Is it a dramatic oversimplification to say that climate change can be linked to the border conflicts between Bangladesh and India?  Probably yes.

 This week’s Q and A  addressed the problem of fake news and how we distinguish between what is true and not true. That’s been a problem that was articulated many years ago by Pontius Pilate. Still true today.

 And this particular documentary represents the problem in its most invidious way.

 The documentary addresses a problem that is one of the great moral challenges of our century (sorry couldn’t resist that one). But the methods it uses are bordering, ever so slightly, on the dubious.

 It is invidious because, when it’s a cause that you support, you’re inclined to let it go through to the keeper.

 Well, no.


Richard III and winning at villainy: just be smarter than everyone else

When Richard takes the audience by the sleeve and  announces in the opening scene of Richard III


Plots have I laid, inductions dangerous,
By drunken prophecies, libels and dreams,
To set my brother Clarence and the king
In deadly hate the one against the other:

This day should Clarence closely be mew’d up,
About a prophecy, which says that ‘G’
Of Edward’s heirs the murderer shall be.


The audience is left wondering, “Surely it can’t be that simple?” But here comes Clarence, under guard. Why?

Because my name is George.

(The king) hearkens after prophecies and dreams;
And from the cross-row plucks the letter G.
And says a wizard told him that by G
His issue disinherited should be;

Richard is all sympathy, promising to intercede with the King. Poor Clarence, believing his brother, is taken off to the Tower. When he is gone, Richard turns to the audience and says

Go, tread the path that thou shalt ne’er return.
Simple, plain Clarence! I do love thee so,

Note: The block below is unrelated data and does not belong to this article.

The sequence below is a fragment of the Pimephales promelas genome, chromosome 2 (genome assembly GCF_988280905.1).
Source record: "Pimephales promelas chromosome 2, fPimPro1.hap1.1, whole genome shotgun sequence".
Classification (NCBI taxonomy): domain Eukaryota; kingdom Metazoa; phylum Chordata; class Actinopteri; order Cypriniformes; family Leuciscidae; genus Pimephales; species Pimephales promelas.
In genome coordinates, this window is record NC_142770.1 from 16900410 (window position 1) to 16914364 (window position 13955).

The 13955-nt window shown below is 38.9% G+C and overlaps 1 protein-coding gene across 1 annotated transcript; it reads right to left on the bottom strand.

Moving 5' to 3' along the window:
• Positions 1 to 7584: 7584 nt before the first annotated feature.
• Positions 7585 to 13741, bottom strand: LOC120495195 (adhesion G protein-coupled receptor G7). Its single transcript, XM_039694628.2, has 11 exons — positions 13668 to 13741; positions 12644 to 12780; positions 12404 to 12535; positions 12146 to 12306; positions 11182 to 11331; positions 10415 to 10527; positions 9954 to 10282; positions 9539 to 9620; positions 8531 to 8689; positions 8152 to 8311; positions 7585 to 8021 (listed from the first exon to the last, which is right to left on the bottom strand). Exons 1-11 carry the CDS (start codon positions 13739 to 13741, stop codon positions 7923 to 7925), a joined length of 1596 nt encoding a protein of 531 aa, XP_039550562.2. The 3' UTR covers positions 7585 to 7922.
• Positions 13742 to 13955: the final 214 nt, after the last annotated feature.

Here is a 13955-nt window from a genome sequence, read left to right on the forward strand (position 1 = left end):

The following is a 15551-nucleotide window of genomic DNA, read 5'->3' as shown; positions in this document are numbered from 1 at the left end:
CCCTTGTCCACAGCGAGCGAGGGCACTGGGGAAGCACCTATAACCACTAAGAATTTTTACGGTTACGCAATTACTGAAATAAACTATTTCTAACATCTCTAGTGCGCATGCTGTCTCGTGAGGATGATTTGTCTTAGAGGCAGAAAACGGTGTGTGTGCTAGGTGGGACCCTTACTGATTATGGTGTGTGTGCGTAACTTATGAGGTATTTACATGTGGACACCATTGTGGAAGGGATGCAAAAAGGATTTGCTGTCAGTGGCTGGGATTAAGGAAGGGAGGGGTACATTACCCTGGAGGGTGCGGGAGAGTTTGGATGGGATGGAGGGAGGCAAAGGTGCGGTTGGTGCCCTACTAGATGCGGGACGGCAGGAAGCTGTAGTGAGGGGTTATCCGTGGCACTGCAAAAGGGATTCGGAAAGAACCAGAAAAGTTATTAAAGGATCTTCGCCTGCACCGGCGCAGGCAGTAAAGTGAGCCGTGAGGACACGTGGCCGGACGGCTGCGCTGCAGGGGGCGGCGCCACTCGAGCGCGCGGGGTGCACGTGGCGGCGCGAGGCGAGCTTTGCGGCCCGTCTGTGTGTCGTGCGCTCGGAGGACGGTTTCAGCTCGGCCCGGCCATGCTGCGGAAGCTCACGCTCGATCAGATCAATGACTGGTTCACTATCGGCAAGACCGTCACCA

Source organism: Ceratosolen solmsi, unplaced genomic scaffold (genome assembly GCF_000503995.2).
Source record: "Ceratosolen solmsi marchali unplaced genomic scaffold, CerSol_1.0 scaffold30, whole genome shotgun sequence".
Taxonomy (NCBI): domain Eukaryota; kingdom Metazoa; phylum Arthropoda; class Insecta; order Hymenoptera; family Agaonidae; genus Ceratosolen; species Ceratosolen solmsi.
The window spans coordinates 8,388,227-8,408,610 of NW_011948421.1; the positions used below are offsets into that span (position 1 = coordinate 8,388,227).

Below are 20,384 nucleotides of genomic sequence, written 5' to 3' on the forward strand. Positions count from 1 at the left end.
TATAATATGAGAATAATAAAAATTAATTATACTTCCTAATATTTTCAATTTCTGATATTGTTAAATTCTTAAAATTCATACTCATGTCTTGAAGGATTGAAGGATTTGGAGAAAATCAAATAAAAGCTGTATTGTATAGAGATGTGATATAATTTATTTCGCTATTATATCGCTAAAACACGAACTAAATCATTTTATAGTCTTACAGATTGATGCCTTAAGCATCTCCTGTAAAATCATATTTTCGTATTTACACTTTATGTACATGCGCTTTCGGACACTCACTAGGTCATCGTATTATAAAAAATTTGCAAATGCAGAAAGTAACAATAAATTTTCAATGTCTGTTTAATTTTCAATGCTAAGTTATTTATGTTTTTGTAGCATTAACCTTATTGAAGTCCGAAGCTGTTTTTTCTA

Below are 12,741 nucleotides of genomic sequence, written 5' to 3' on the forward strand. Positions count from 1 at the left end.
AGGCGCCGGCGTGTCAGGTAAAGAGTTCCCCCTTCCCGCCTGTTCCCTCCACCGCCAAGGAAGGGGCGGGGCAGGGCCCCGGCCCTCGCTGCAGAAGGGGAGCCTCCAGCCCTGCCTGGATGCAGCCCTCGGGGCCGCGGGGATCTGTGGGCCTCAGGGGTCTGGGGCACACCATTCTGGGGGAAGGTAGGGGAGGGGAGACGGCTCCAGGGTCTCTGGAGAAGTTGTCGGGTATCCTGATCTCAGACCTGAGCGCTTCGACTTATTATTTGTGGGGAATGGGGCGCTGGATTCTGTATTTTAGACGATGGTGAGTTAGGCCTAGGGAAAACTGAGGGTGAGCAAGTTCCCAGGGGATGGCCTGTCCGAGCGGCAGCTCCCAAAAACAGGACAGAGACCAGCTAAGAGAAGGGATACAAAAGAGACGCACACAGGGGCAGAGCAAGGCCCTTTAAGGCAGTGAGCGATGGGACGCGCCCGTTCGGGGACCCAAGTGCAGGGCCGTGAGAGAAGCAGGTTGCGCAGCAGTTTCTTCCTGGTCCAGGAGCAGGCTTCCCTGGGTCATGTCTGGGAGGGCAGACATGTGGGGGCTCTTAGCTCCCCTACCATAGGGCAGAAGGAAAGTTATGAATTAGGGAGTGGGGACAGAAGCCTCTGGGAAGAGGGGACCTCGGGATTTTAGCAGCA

That I will shortly send thy soul to heaven,
If heaven will take the present at our hands.

The subtext is “See, I told you so, it’s so simple.”

Richard III – Shakespeare’s greatest villain sets the scene

Shakespeare’s plays usually start well. But none as well as Richard III. Macbeth comes close with the three witches.

Many of his plays begin prologue of some sort, Henry V starts pretty tamely with a chorus. Often it’s couple of lords or a couple of clowns strolling about giving a bit of background.

Richard is his own prologue and he doesn’t pull any punches. He leaves no one, himself included unscathed.

Richard coils and then launches himself headlong at the audience,


Antony Sher as Richard III

Now is the winter of our discontent
Made glorious summer by this sun of York;

What actor would not kill for these lines?

And if you’ve been paying attention, particularly through Henry VI  Parts 1, 2 and 3 you’d know that this “sun of York”, Edward IV,  was not capable of creating glorious summers. It was his second shot at being king and he wasn’t particularly good at it.  if you had watched the BBC’s wonderful production of The Hollow Crown  you would have seen the young Richard played by Benedict Cumberbatch.

He is watching his elders and betters, particularly the Earl of Warwick known as the Kingmaker, as they fought their way through the Wars of the Roses.  Warwick shepherded Edward onto the throne.

Stanley Townsend as the Earl of Warwick

He had his doubts but Edward was next in line.

All along Richard must’ve been thinking, “I’m better than this lot.” when peace came, Richard has his chance.

Richard makes no attempt to conceal his sarcasm and contempt for this glorious summer where

Grim-visaged war….instead of mounting barded steeds
To fright the souls of fearful adversaries,
…. capers nimbly in a lady’s chamber
To the lascivious pleasing of a lute.

And Shakespeare’s Richard is not cut out for the times

Deformed, unfinish’d, sent before my time
Into this breathing world, scarce half made up,
And that so lamely and unfashionable
That dogs bark at me as I halt by them;

And so Richard sets the scene

And therefore, since I cannot prove a lover,
To entertain these fair well-spoken days,
I am determined to prove a villain